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Science Explains: impaired memory and rewarding feelings associated with alcohol

Ever woken up with a terrible hangover and ‘claimed’ you will never drink again? Yet, somehow you never end up sticking to that claim. What is it about the feelings associated with alcohol that are so rewarding?

Researchers from Brown University have investigated the effects of alcohol addiction in fruit flies on their nerve pathways. The neurones in fruit flies share some core features with the neurones in humans. The regions of the brain which showed activity during alcohol cravings were monitored. They found the key system involved to be the ‘Notch’ pathway, which is involved in the regulation of embryo development, in particular, brain development. However, this pathway is also involved in the formation of memories in adults. Alcohol exposure has been shown to set off a cascade in this pathway and one change in particular is involved in the rewarding feelings.

Alcohol exposure has been shown to set off a cascade in this pathway and one change in particular is involved in the rewarding feelings

This change is in a single building block of a large receptor molecule on nerve cells, and it helps to detect the chemical called dopamine. According to a paper entitled Dopamine controls systemic inflammation through inhibition of NLRP3 inflammasome, dopamine is a neurotransmitter, which can regulate many functions in the body including behaviour and which is involved in a feeling of pleasure and feeling good. The neurotransmitter is responsible for determining whether a memory is perceived as positive or negative and in the case of alcohol, is positive. These positive associations are the reason people still drink despite knowing they will experience a hangover, but are also the reason for more serious issues including the relapse of addicts.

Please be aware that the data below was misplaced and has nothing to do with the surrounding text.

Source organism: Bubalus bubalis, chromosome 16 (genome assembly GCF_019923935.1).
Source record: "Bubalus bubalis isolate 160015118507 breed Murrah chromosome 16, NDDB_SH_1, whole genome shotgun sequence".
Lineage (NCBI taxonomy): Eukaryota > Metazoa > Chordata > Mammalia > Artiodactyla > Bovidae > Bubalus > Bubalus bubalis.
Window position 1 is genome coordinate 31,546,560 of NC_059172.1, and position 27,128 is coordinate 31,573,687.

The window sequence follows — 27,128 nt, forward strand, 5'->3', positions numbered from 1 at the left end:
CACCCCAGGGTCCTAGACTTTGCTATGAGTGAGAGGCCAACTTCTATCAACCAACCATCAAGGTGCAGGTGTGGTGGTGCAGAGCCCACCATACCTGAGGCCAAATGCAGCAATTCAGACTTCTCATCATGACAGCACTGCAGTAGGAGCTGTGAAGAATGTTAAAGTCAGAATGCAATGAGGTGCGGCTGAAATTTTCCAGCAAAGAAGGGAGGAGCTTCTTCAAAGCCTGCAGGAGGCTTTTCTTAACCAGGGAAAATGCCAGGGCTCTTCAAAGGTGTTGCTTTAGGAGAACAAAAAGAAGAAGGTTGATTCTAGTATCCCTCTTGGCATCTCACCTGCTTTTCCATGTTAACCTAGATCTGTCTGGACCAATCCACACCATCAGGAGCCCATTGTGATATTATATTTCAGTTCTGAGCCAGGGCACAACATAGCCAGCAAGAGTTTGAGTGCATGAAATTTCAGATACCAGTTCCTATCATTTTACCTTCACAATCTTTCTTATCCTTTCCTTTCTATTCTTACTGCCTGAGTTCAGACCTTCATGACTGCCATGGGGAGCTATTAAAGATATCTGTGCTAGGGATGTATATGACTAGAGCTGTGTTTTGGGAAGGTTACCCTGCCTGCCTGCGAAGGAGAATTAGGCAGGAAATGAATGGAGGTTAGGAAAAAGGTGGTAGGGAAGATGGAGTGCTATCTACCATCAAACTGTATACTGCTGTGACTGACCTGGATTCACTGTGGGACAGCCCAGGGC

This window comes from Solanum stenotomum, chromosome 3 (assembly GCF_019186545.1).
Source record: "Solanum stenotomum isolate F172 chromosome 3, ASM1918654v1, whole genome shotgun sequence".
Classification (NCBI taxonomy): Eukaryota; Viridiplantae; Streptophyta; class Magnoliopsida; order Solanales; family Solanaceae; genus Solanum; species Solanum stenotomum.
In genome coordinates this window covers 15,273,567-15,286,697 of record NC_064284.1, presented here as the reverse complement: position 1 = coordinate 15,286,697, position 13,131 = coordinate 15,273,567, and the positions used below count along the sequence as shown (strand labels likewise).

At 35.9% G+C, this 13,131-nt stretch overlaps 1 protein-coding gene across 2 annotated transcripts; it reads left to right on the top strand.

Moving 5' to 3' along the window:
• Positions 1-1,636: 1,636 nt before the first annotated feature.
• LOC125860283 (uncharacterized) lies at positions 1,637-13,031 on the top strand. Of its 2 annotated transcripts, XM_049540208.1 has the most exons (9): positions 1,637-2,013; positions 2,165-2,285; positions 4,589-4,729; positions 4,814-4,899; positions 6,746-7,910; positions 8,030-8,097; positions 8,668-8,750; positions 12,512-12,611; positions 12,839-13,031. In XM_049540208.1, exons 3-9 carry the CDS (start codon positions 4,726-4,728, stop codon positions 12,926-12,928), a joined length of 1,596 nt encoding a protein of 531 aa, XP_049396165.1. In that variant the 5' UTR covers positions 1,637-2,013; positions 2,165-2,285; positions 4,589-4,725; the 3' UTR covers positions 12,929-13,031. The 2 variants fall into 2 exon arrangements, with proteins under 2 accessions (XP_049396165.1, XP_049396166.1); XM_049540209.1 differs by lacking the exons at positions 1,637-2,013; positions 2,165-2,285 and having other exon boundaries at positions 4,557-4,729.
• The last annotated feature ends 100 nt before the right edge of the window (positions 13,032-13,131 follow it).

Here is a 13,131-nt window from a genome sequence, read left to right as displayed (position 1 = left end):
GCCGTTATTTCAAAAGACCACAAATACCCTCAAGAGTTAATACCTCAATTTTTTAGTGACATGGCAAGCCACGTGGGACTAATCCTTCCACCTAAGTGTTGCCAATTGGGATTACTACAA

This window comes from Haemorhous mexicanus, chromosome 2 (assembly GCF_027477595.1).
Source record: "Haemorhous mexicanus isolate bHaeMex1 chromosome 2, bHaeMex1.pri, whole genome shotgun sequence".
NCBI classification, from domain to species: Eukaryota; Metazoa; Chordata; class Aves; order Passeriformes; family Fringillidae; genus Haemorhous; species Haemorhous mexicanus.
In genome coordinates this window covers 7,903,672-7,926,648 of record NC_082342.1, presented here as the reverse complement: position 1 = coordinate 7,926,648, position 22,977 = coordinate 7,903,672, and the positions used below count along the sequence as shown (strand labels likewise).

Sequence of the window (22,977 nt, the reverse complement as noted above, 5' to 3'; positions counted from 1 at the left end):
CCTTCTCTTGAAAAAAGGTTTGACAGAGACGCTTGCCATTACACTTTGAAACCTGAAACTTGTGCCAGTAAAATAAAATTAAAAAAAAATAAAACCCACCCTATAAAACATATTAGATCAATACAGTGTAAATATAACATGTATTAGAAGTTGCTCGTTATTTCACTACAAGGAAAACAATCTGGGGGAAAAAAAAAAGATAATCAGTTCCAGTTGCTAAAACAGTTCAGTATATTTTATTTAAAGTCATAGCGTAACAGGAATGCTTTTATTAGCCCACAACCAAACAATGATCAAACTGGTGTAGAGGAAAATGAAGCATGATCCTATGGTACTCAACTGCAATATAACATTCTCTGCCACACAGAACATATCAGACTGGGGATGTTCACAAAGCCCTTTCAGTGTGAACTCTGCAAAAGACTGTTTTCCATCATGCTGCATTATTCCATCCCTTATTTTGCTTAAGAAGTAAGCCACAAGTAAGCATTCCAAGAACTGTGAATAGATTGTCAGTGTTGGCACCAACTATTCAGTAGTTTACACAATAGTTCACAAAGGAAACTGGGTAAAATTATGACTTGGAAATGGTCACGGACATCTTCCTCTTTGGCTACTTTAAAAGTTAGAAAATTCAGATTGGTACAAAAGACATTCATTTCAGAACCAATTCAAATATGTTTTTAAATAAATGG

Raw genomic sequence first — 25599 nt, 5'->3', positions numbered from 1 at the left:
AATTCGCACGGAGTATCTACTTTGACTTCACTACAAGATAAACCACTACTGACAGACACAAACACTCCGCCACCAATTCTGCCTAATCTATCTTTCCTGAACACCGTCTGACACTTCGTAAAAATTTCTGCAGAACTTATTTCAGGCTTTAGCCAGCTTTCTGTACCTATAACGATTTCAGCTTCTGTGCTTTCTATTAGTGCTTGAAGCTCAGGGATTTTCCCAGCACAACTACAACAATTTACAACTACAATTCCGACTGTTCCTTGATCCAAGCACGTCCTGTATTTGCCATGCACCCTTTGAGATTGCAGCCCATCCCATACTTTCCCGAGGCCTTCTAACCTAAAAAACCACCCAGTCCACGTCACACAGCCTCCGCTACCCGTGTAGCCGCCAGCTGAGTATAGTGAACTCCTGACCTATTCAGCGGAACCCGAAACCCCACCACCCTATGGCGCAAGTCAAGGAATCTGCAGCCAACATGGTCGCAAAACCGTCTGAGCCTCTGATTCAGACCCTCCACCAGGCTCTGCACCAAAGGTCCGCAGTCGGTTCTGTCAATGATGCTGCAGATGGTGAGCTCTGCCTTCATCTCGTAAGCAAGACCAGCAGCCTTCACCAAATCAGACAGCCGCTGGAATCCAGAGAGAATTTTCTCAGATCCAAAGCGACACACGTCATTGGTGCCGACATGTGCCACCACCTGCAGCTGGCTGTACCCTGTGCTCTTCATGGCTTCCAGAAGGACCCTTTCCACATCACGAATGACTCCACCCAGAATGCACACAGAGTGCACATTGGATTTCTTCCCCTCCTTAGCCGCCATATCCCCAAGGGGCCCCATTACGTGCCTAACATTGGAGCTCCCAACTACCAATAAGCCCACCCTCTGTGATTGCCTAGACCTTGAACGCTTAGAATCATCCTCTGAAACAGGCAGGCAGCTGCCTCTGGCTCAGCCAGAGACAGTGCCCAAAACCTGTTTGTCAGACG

The researchers have suggested that if this pathway works in the same way in humans as it does in fruit flies, then as little as a single glass of wine could activate this pathway, forming the positive association with alcohol. The pathway returns to normal within an hour, however. Comparatively, the consumption of three glasses of wine with an hour break in-between results in the pathway not returning to normal within 24 hours. Persistent and large consumption of alcohol is, therefore, the likely cause of the lack of memory following a night out.

The neurotransmitter is responsible for determining whether a memory is perceived as positive or negative and in the case of alcohol, is positive

These studies show that alcohol manipulates brain processes associated with long-term memory. This effect of alcohol is in likeness with other drugs such as cocaine, methamphetamine, etc. Hence these studies can help us to understand not only how to develop pharmacological targets to treat alcohol addiction but also tackle other drug abuse.

So, that’s the reason you can’t exactly remember those messy nights out, and why they happen again and again…

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